moonlit skies. Then what?
The realization is this and this only, that there is
no separate subtantive thing called world. Everything
is the Self alone, everything is Ishwara alone, and
everything is I alone. That Ishwara i am - tat tvam
It is infinity alone that I as a conscious entity
cognize and categorize, assign names and forms, and
interact with. All these names and forms are in
essence I, or Ishwara. What about now? Now also it is
the same but because "i" the notional ahankAra am at
this point viewing this Infinity through the prism of
my own beginigless ignorance, i suffer from a sense of
separation from the Infinite, the Whole.
It is this notion alone that is discarded in the
process of self-enquiry or vichArA. When I come to the
realization that my true nature is of Knowing alone,
that in and through every cognition, the known, the
knowing and the knower are all Me alone, the very
consciousness principle, that, wonder of wonders, I
the true subject, the Saakshi, alone am the Support of
all there Is, that the Divinity that is immanent in
and through all of manifest Nature is really my only
true nature, then in that simple choiceless Awareness
alone is Divinity and abidance in that Divinity alone
in which my sense of limitation has permanently died
The culmination of vichArA can only result in an
absorption into the Total - and the Total is IshwarA!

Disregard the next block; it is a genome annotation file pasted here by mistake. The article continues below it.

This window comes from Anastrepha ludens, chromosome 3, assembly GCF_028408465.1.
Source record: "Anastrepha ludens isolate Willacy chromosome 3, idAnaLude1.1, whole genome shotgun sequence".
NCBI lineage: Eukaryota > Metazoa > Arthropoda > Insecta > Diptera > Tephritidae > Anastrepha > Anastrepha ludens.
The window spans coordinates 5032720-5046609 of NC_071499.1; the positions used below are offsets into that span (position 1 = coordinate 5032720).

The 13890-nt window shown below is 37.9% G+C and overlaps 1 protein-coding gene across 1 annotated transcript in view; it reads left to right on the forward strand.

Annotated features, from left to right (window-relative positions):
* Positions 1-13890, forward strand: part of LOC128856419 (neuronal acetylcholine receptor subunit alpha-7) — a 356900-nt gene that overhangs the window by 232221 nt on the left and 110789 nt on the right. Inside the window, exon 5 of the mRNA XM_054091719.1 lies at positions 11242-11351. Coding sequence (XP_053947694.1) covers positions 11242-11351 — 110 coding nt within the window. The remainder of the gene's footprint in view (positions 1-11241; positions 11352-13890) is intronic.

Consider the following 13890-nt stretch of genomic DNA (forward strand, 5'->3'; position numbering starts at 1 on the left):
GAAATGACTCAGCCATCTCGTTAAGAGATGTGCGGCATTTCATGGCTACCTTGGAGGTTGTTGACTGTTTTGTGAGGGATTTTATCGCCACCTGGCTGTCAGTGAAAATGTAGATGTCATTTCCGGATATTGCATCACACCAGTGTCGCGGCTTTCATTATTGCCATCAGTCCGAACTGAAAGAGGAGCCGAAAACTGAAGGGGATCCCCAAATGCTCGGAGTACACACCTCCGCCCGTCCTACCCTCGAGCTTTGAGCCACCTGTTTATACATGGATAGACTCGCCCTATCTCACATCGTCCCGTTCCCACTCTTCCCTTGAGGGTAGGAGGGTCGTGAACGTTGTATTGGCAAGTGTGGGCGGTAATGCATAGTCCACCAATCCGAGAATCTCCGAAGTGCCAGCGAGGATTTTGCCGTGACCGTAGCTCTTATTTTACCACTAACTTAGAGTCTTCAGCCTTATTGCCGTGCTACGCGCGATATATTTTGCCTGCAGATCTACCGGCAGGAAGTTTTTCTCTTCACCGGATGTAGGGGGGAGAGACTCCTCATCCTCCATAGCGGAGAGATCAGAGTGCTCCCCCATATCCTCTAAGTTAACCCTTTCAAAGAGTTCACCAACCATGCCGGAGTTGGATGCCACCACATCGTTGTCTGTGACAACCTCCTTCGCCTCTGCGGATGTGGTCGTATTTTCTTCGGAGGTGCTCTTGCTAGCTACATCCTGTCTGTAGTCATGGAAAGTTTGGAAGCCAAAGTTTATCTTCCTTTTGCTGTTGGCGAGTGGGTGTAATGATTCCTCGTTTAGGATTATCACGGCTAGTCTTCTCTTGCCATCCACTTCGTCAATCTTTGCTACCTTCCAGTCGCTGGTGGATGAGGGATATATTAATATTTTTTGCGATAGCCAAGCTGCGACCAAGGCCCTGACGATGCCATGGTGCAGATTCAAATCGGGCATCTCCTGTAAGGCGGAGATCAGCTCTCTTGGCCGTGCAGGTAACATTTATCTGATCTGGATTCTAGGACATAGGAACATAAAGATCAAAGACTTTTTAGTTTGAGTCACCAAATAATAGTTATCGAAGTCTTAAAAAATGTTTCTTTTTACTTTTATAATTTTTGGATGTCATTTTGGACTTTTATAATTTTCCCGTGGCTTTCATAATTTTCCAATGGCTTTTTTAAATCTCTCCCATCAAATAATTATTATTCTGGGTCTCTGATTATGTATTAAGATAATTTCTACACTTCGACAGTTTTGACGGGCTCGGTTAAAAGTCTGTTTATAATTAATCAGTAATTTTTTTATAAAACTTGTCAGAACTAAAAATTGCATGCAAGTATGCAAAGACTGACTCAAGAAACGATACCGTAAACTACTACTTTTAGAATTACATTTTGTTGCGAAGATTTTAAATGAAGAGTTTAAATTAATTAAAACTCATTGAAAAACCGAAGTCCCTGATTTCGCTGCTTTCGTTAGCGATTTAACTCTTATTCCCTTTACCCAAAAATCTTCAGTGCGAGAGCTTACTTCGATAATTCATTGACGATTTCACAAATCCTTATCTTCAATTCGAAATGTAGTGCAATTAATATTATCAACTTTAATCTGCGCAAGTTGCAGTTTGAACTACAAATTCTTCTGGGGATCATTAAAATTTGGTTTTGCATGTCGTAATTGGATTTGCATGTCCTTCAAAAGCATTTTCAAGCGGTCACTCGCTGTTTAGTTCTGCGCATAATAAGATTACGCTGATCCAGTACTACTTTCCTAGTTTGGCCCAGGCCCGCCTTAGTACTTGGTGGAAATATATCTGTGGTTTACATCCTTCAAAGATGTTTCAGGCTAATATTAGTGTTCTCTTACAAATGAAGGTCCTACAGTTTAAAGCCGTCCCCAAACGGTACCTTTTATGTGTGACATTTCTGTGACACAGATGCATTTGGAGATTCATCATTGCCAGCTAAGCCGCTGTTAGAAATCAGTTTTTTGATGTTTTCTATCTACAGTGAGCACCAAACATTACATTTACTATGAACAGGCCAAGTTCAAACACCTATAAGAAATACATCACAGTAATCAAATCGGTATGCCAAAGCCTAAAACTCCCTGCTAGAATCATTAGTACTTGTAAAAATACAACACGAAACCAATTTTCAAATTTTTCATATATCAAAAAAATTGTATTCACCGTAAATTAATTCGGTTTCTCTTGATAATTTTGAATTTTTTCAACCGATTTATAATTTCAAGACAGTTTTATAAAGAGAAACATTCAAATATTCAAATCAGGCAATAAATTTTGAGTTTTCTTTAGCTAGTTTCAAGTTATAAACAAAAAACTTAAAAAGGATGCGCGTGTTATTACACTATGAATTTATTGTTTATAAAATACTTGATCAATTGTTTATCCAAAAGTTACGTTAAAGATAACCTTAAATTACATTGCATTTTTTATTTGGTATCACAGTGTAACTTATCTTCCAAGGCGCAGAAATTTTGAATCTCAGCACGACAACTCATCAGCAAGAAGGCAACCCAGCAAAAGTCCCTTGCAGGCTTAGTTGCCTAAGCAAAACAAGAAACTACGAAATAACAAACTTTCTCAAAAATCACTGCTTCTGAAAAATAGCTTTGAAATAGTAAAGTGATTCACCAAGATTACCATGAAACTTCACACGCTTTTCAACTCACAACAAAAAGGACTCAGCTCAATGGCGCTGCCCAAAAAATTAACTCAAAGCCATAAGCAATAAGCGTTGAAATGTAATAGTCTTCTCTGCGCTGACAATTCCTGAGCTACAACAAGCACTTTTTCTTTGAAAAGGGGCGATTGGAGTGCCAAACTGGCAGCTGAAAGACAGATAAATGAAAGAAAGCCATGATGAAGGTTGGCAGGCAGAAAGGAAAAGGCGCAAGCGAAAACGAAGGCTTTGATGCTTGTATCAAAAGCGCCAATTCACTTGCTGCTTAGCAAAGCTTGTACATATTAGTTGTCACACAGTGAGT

Who got sublated? me, the phantom.
What remains? Truth, God, Consciousness.
When One realizes the truth about Himself he cannot
but discover it to be the Truth of the whole Jagat.
Then He is Divine - everything He as though cognizes
is nothing but the Divine. In the words of the Gita -
"Yo mam pashyati sarvatra sarvatra sarvam cha mayi
TasyAham na pranashyAmi sa cha me na pranashyati. "
"One who sees Me in everything, and sees all things in
Me-I do not lose out of his vision, and he also is not
lost to My vision."
"Samam pashyan hi sarvatra samavasthitam Ishwaram;
Na hinasty Atmana AtmAnam tato yAti parAm gatim."Since
by seeing equally God who is present alike everywhere
he does not injure the Self by the Self, therefore he
attains the supreme Goal.
And notice the similar lines in the Kaivalya Up.
"Sarva bhutastham AtmAnam sarva bhutAni ca Atmani
Sampasyan brahma paramam yanti, na anyena hetunA."
Seeing the Atman in all beings, and all beings in the
Atman, one attains the highest Brahman – not by any
It is only the ignorant who look at self-realization
and god-realization as two different entities - who
look at atma-vichAra as being superior and bhakti as
being inferior. In the words of Shankaracharya
"mokSha-kAraNa- sAmagryAM bhaktireva garIyasI*" - Among